Our first inquiry is the applicability of the principles of Harrison v. United States, 392 U.S. 219, 88 S.Ct. 2008, 20 L.Ed.2d 1047 (1968), which are invoked by the defendant. In Harrison, a defendant made inculpatory confessions that had been admitted at trial and thereafter he testified on his own behalf. The conviction was overturned because the confessions had been obtained illegally. At retrial, the defendant's prior testimony was read to the jury despite the defendant's objection that he had been induced to testify only because of the introduction against him of the inadmissible confessions. Id., 221. The defendant was convicted again but the United States Supreme Court reversed, holding that the prosecution's use of illegally obtained evidence "prohibits the use of any testimony impelled thereby — the fruit of the poisonous tree. . . ." Id., 222. The court stated: "The question is not whether the petitioner made a knowing decision to testify, but why. If he did so in order to overcome the impact of confessions illegally obtained and hence improperly introduced, then his testimony was tainted by the same illegality that rendered the confessions themselves inadmissible." (Emphasis in original.) Id., 223. Concerning how to determine whether the illegally obtained evidence in fact impelled the defendant's trial testimony, the Harrison court said that "[h]aving `released the spring' by using the [defendant's] unlawfully obtained confessions against him, the Government must show that its illegal action did not induce his testimony." Id., 225.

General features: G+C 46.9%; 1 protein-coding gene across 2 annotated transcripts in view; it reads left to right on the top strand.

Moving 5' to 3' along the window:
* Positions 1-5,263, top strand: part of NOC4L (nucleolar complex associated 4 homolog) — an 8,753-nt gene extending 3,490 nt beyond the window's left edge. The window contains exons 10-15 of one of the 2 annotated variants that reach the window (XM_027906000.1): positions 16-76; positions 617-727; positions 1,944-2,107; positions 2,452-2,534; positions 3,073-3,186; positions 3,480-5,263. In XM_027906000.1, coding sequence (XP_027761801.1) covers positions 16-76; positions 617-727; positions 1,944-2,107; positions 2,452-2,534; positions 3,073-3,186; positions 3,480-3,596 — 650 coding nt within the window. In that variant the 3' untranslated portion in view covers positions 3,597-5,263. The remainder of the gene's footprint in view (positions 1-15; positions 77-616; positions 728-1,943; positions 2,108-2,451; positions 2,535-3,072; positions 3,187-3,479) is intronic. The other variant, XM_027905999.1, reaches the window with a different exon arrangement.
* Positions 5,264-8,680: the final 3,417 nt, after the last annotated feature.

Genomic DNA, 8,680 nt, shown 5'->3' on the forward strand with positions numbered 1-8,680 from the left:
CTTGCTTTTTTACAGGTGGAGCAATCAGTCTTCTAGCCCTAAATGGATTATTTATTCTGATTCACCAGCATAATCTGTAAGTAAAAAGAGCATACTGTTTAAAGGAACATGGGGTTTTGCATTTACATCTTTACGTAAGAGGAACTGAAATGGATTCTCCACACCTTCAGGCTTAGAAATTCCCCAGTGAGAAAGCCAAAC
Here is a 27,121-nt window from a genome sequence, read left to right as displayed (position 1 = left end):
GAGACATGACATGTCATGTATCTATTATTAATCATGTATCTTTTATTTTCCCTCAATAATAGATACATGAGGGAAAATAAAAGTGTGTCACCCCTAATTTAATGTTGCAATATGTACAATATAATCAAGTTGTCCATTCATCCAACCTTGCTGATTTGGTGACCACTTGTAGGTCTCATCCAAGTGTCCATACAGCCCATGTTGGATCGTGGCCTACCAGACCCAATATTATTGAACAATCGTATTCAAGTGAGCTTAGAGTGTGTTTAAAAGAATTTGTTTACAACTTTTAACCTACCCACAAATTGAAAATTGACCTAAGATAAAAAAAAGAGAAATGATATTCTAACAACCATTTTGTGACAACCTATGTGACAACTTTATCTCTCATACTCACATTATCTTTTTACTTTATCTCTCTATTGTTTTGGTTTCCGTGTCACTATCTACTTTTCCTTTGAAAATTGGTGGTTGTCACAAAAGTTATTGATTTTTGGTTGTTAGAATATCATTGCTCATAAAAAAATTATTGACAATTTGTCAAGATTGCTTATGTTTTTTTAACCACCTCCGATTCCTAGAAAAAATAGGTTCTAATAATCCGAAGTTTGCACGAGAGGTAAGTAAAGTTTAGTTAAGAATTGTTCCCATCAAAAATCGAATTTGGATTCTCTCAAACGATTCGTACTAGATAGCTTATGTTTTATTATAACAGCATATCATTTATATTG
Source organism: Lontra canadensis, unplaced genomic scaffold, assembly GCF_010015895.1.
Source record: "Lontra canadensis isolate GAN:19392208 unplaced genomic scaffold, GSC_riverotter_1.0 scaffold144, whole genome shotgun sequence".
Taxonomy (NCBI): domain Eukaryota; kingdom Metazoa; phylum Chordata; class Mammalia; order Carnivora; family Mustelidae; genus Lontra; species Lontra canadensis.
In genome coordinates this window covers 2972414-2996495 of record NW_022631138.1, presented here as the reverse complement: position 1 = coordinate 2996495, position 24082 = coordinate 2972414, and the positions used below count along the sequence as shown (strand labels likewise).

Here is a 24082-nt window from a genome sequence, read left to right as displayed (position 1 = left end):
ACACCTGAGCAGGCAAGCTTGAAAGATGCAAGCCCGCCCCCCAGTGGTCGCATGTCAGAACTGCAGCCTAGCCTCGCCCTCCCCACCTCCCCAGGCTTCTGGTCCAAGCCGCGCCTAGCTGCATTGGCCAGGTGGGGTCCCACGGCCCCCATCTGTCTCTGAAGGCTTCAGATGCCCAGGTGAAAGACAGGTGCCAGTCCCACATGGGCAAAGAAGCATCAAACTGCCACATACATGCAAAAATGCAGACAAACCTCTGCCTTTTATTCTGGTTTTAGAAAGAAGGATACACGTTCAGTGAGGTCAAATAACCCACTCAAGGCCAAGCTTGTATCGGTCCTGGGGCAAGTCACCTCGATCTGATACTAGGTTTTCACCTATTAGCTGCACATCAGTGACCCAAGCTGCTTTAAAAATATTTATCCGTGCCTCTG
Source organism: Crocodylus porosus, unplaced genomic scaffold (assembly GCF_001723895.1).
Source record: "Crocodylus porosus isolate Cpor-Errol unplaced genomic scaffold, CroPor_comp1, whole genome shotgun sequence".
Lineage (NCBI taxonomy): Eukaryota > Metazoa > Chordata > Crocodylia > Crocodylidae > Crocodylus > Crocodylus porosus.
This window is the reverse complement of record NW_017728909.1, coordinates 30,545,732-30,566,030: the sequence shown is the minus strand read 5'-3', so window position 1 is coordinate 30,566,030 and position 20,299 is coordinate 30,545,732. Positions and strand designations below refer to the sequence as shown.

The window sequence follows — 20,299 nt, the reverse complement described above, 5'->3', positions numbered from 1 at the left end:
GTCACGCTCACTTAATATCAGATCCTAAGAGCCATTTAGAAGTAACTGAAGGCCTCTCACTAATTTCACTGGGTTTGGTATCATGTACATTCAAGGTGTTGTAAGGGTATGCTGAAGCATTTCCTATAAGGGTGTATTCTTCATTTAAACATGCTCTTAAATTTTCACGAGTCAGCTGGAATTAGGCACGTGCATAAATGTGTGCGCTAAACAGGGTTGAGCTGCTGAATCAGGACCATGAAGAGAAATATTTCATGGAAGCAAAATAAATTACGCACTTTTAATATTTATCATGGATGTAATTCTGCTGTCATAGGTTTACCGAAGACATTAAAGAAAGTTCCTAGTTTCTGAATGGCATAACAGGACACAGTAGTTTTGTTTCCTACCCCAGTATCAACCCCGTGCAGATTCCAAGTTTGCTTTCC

The state at oral argument maintained that Oregon v. Elstad, supra, handed down after Harrison, had called Harrison into question. Oregon v. Elstad, supra, 318, holds only that once a suspect has "responded to unwarned yet uncoercive questioning [he] is not thereby disabled from waiving his rights and confessing after he had been given the requisite Miranda warnings." The majority opinion in Elstad endorses the holding of Harrison that any impelled testimony be precluded on retrial. Id., 316-17. In endorsing Harrison, the Elstad court said that "[i]f the prosecution has actually violated the defendant's Fifth Amendment rights by introducing an inadmissible confession at trial, compelling the defendant to testify in rebuttal, the rule announced in Harrison v. United States, [supra], precludes use of that testimony on retrial." Id. Oregon v. Elstad concerns successive confessions and whether a per se rule should prohibit the admissibility of a second confession obtained under proper procedure after a previous confession is ruled inadmissible because of a procedural Miranda violation. See State v. Shifflett, 199 Conn. 718, 740-41, 508 A.2d 748 (1986). Thus, the state's assertion that Harrison has been called into question by Oregon v. Elstad is incorrect.